Enabling Fast and Appropriate Drug-Product Supply for Phase I Clinical Trials
The competitive landscape in early drug development is especially prominent in meeting unmet patient needs. In areas where there is a more urgent need to develop orphan drugs, such as specific oncology and central nervous system indications, getting ahead means showing an efficacy signal as early in clinical development as possible. And while new and emerging biotechs are experts on the science of their disease focus, they often do not have the capabilities and industry experience to convert the concept into a high-quality drug substance and an appropriate and consistent dosage form.
In addition, the target patient population is often more difficult to find around the globe, thereby intensifying the need to understand regional regulatory requirements in multiple countries. It is important the drug product you make arrives at the clinical sites at the right time and intact (e.g., protected against high-shipping temperatures) to support patient dosing requirements. Therefore, while the reward of a successful start-up can be substantial, these ventures come with considerable risks and uncertainties. Looking at the historical trend in R&D costs per approved compound (see Figure 1), there has been a relentlessly upward trend in the cost to go from discovery to an approved product.
This challenge is exacerbated by the fact that only about 14% of all drugs in clinical trials eventually win approval from the FDA. For small drug companies pursuing a small molecule, this means they must beat their competitors to market with limited capital and a very small margin for error. Making it to Phase II, where dose response and efficacy signals of a drug candidate can emerge, marks a milestone that gives venture capitalists investing in the program more confidence that they will see a return on their investment. Doing so, though, requires early mitigation of product development risks that can help avoid clinical-trial failures later. This calls for a wide range of expertise, including extensive knowledge in chemistry, manufacturing, and controls (CMC); regulatory compliance; and clinical-trial management—resources that are often limited or not available in start-up pharma companies. Outsourcing is often the solution to fill these gaps, but it is important to work with a CDMO that incorporates cross-functional communication. For example, in Phase I, the focus is on identifying safety and tolerability at various dose levels, which will then need to be evaluated for potential side effects. However, a CDMO should not simply convert powder into an arbitrary dosage form without knowing the target patient population and any nuances associated with the therapeutic indication. This involves open discussion with clinical operations in conjunction with CMC development requirements. Questions worth exploring may include weight dosing and titration, home administration or site needs, countries targeted to ensure qualified person support in advance, short- and long-term stability, and temperature requirements.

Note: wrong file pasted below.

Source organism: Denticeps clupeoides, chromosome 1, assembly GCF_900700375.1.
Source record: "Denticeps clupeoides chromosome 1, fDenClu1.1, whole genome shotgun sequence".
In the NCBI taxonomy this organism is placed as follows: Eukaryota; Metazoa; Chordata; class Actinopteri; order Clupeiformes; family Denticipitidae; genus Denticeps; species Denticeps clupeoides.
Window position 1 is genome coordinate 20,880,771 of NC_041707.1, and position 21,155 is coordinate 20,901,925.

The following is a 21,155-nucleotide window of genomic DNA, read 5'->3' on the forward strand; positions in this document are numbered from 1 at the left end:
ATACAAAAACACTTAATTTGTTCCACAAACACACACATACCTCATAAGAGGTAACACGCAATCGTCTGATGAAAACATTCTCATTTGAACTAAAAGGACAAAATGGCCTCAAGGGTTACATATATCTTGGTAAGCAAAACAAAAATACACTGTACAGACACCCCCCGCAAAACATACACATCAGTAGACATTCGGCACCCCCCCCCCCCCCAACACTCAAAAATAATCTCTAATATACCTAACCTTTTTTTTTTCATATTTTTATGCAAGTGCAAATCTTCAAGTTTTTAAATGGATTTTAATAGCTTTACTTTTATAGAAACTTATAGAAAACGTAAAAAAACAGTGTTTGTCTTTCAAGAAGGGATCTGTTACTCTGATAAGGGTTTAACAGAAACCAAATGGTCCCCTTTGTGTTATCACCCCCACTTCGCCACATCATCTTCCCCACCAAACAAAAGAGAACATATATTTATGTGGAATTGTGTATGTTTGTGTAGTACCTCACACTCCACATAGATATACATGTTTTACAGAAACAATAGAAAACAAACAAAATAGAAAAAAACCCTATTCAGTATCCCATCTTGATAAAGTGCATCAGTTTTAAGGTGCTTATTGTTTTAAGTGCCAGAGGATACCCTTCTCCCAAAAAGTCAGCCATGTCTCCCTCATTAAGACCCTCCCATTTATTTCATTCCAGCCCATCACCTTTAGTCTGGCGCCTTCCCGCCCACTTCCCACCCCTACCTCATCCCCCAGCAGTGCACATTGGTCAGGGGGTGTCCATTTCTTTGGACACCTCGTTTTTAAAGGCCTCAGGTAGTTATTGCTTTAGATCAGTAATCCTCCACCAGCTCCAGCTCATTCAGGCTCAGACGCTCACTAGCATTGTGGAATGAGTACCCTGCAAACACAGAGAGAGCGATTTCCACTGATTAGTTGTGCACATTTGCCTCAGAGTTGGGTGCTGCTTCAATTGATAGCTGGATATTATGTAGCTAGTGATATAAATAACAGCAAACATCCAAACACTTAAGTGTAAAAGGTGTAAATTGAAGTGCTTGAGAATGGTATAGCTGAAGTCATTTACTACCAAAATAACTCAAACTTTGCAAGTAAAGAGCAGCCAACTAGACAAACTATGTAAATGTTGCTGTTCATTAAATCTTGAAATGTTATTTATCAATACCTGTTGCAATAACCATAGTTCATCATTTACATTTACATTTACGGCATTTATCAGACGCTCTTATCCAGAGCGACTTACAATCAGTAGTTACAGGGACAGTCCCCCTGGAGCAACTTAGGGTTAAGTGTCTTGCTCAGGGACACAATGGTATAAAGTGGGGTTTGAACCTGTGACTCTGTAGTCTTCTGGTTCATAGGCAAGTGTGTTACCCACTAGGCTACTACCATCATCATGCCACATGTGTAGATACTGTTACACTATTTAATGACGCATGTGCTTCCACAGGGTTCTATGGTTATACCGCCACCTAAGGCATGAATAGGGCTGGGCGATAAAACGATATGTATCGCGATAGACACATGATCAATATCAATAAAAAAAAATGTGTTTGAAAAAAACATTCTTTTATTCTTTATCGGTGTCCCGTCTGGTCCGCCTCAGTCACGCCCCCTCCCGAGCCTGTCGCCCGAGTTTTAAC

Therefore, pharmaceutical scientists should be interacting with those in clinical-trial supply to break down silos that could lead to inefficiencies and a slower path to clinic. Recognizing the importance of aligning formulation, drug product manufacturing, and clinical-trial-management activities, Thermo Fisher Scientific developed the Quick to Clinic™ program. This service is designed to reduce the timeline to deliver Phase I supplies using a wide range of resources so that new and emerging biotechs can meet the crucial milestones for their project without compromising quality.